For the most part, when we discuss different state laws regarding divorce, there are two major categories we talk about ”“ community property states and equitable division states. There are also fault and no-fault states. But if you dive deep into our national divorce laws, you will find some pretty strange provisions that might leave you scratching your head. Here are some of the weirdest marriage and divorce laws in the United States.
- In six states (Hawaii, North Carolina, Mississippi, New Mexico, South Dakota and Utah), if a divorcing spouse blames a third party for the failure of a marriage, they can actually sue that third party for alienation of affection. It doesn’t even necessarily have to be a matter of adultery, although that’s the common reason. Family members, counselors, even clergy members have been sued for convincing one party to divorce another.
- In Kentucky, you cannot remarry the same person four times. Why? We don’t know. But if the third marriage didn’t work out, it’s probably for the best to have someone step in and say enough is enough.
- It’s just a prank, bro! In Delaware, you can have your marriage annulled by checking a box on the form saying that the marriage happened because of a “jest or dare.” Have you ever dared someone to marry you, just, like, for fun? Talk about commitment.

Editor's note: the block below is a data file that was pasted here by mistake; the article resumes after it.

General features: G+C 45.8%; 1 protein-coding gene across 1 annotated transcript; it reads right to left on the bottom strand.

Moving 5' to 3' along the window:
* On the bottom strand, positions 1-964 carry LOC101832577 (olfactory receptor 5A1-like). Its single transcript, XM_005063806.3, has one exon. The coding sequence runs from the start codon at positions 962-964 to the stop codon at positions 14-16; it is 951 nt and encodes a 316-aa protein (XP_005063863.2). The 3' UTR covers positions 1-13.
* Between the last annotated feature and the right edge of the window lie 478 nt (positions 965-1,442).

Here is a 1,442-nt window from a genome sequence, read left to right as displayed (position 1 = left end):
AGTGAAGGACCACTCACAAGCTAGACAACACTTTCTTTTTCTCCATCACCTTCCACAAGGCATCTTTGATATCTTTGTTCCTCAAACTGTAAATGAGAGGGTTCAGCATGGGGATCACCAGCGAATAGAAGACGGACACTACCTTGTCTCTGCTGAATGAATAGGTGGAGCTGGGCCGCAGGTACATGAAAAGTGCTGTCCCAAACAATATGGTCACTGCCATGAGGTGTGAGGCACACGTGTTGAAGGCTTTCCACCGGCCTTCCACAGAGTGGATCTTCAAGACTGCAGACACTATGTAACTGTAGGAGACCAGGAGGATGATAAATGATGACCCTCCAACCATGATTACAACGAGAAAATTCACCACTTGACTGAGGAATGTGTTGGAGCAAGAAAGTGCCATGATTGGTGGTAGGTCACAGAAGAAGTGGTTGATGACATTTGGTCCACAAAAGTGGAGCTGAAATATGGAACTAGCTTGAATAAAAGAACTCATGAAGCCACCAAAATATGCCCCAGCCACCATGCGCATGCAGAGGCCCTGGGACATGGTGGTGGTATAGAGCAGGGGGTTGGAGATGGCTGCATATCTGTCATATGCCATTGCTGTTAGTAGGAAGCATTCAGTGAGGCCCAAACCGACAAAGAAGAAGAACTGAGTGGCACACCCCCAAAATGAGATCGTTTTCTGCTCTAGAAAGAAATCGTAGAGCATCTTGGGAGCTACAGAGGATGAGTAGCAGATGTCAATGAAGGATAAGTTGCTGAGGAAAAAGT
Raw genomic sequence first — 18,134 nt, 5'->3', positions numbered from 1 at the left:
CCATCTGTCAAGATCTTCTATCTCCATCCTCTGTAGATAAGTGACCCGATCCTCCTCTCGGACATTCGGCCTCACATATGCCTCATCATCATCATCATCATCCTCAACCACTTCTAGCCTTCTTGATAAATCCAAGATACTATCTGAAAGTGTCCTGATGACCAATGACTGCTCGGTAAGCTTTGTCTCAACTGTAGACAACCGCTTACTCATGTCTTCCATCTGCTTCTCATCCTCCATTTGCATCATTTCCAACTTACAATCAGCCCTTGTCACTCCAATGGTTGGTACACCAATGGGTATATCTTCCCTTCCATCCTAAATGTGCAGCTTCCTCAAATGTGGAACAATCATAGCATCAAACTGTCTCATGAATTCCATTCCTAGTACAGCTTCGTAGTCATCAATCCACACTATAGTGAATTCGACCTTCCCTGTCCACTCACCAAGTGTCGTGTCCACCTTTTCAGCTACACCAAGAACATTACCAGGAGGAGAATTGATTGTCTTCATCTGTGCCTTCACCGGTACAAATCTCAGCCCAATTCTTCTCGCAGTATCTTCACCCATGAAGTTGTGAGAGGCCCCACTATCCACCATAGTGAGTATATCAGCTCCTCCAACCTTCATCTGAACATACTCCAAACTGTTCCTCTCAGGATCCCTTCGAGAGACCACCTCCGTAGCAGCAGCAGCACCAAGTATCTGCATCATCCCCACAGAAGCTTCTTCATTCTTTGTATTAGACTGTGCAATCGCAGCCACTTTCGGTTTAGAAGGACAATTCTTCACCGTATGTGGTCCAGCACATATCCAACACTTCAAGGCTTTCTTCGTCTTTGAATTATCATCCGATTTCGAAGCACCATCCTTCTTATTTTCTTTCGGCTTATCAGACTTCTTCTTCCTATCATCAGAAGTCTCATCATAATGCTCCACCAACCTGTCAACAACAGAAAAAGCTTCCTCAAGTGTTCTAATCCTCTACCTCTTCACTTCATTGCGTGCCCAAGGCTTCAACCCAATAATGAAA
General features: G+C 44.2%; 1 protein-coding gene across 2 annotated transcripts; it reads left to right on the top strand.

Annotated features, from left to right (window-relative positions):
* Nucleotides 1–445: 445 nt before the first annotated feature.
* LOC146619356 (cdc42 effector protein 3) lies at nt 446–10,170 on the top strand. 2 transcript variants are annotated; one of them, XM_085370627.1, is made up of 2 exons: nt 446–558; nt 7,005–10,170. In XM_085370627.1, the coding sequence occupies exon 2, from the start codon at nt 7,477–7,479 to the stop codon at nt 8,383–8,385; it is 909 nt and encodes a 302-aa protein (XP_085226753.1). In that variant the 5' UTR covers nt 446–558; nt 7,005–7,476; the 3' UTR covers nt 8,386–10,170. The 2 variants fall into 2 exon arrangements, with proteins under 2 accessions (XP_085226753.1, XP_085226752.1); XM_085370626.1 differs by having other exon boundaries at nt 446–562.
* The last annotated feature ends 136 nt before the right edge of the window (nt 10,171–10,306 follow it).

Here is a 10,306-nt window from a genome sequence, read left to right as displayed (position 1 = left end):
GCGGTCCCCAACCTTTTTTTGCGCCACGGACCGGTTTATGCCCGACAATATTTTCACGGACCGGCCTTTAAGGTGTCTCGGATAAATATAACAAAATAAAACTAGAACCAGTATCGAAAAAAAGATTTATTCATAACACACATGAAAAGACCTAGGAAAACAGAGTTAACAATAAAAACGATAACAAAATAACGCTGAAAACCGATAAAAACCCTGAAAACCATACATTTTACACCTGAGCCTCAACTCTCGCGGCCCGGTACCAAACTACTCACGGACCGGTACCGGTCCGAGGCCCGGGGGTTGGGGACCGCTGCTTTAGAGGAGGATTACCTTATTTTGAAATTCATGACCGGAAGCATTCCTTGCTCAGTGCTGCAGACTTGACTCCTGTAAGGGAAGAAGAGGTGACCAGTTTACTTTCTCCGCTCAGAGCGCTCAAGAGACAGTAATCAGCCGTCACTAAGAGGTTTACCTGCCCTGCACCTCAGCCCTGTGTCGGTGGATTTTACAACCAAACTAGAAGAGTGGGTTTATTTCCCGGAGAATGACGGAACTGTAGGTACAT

- What if you want to get married, but the date is just not good for you and you don’t want to have to deal with the hassle of rescheduling? If you live in California, Colorado (shout out), Texas or Montana, you can have a marriage by proxy. That means you have someone stand in for you at the wedding. This is limited to members of the U.S. Armed Forces, though, and of all of those states, Montana is the only one that allows double marriage by proxy ”“ neither the bride nor the groom have to show up!
- In South Carolina, don’t pull a Delaware and propose as a dare or joke ”“ if you are over 16 years old, you commit a misdemeanor by proposing to someone and not meaning it. This is due to the Offenses Against Morality and Decency Act.
- Planning on a Mardi Gras wedding in New Orleans? Don’t try to have a palm reader, fortune teller or mystic of any other sort officiate your wedding ”“ it’s illegal. Maybe they don’t want you spoiling your happily ever after by seeing the future.
Who is to say whether a lot of these laws are even enforceable, but it is interesting to see how local cultures can influence the laws of the land.
Our Denver divorce attorneys are well versed on the complexities of Colorado family law and are committed to ensuring an equitable divorce for you and your spouse.